Health Goddess

Being there

Okay, this is a bit of a rant so skip it if you don’t want to read the words of a ranty woman. Also, this site is slowly becoming the infertile blog. NOT! I have a life, meh. Most of the time. When I am not stalking forums.

Anyway.

Ever since we came out of the (infertile) closet, the people around us have been tip-toeing around us in trepidation. It’s almost as if they are afraid that if they reached out to touch us, we might collapse and fall apart and die. Okay, the person they were really frightened of was me. Nobody was really thinking that husband would burst into tears if they asked him, how are you?

I used to take it personally and find it very insulting. Come on, we have gone through more than six months of treatments and nobody guessed a thing so what makes you think that I can’t handle this? But then, my very wise friend who is ruling the prairie right now said rightly that it’s a good thing people are sensitive about it and so I listened to her advice.

Maybe it would be better if everyone looked at infertility as a medical condition instead of this horrible societal abnormality. Because at the root of it, it IS a medical condition. I mean, just because some people get pregnant simply by breathing doesn’t mean we all can, right? It is like an illness, something that needs to be closely monitored and medicated in order for it to get better. You don’t tell someone suffering from breast cancer to “just relax and the cancer will go away”, do you?

Now that I am on this wretched bandwagon, I totally get how people say “you don’t understand”. Because, you DON’T. You won’t understand how it feels having to go through jabs and pills every month. You won’t understand how it feels to have the doctor look all the way up your retroverted uterus with that wand thingy as you lie there in semi-nekkidness. You won’t understand the excruciating physical pain that I suffered at the hands of my ridiculously overpaid gynae. (EX-gynae actually, I sacked her after she got her nurse to call me and tell me to move on to IVF. Bitch.) You won’t understand the hurt that builds up when family members automatically assume that you are the problem. It’s like I cannot quite understand it when my Sista laments about my nephew who does not sleep at night. I haven’t lived through it and so I can empathise but not quite grasp.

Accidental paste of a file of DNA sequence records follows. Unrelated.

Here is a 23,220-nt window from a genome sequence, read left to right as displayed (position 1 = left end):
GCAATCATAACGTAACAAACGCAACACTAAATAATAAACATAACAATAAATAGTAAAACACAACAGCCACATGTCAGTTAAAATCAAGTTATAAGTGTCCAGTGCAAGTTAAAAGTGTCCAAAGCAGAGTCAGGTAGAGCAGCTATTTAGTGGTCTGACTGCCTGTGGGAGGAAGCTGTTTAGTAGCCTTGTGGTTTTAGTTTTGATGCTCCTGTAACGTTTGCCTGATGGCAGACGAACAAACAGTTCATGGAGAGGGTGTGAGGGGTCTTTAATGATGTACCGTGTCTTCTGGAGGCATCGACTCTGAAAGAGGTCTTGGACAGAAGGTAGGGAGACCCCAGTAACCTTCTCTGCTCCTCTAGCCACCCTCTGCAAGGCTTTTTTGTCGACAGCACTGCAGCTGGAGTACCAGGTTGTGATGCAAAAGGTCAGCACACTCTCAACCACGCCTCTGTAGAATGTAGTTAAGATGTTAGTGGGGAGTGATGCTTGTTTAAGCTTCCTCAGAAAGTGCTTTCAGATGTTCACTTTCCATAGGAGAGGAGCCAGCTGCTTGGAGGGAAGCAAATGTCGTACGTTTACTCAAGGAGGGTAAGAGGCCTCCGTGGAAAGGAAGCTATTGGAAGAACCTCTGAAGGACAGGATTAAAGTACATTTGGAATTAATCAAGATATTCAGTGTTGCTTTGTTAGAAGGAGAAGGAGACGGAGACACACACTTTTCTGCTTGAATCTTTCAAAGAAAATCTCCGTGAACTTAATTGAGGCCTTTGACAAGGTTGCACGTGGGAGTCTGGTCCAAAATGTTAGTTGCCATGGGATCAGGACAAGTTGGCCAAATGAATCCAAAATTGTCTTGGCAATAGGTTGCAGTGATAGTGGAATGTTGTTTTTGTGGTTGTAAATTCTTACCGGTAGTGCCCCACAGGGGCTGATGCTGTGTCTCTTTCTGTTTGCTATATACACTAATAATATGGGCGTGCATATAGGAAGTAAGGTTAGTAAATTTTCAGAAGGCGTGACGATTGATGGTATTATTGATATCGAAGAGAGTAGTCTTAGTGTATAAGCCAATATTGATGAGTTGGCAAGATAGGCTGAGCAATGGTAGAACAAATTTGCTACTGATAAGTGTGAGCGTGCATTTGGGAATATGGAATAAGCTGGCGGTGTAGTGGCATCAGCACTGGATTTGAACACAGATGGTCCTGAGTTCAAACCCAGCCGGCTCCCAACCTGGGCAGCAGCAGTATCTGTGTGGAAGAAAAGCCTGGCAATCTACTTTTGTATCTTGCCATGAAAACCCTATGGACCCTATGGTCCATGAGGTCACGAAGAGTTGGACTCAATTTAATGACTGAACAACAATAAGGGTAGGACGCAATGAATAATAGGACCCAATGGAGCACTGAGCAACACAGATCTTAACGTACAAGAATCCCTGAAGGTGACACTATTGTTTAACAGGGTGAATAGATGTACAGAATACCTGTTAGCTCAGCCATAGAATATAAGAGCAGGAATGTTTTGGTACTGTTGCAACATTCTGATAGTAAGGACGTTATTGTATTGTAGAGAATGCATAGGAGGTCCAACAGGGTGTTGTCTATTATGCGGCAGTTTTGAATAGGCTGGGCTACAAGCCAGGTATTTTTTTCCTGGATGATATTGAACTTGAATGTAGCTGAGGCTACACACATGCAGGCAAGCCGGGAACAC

But just because you don’t understand doesn’t mean you cannot ask. Now that I have outed ourselves on the World Wide Web, it shows that I am not embarrassed. And if I am not at all interested in telling you about how our treatments are coming along, trust me, YOU CAN TELL. One of the best ways to be there for a friend battling an illness is to try and understand. Sadly, I think a lot of people fail on that count when it comes to infertility because all they need to do is to “just relax” and have sex, right?

And for the record, I do have a core of steel. If you read up on IUI/IVF procedures – part of trying to understand, you know – you will see that it is the WOMAN who goes through EVERYTHING. All the man needs to do is take supplements and DIY into a cup. So fuck you if you thought I couldn’t stand the stress of being asked about the treatments. I’ve held it together for the past six months with a full-time job and it’s more than what you can ever imagine. Just ask husband.

Ahh – it feels so good getting it out of my non-existent chest. Normal transmission about other frivolous topics will resume shortly.

15 thoughts on “Being there”

  1. I do feel quite sad and anxious for you but on the other hand i also like to read your blog even more cos of the raw honesty. Take care i hope the story ends with a happy ending/beginning.

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  2. Hi Yann,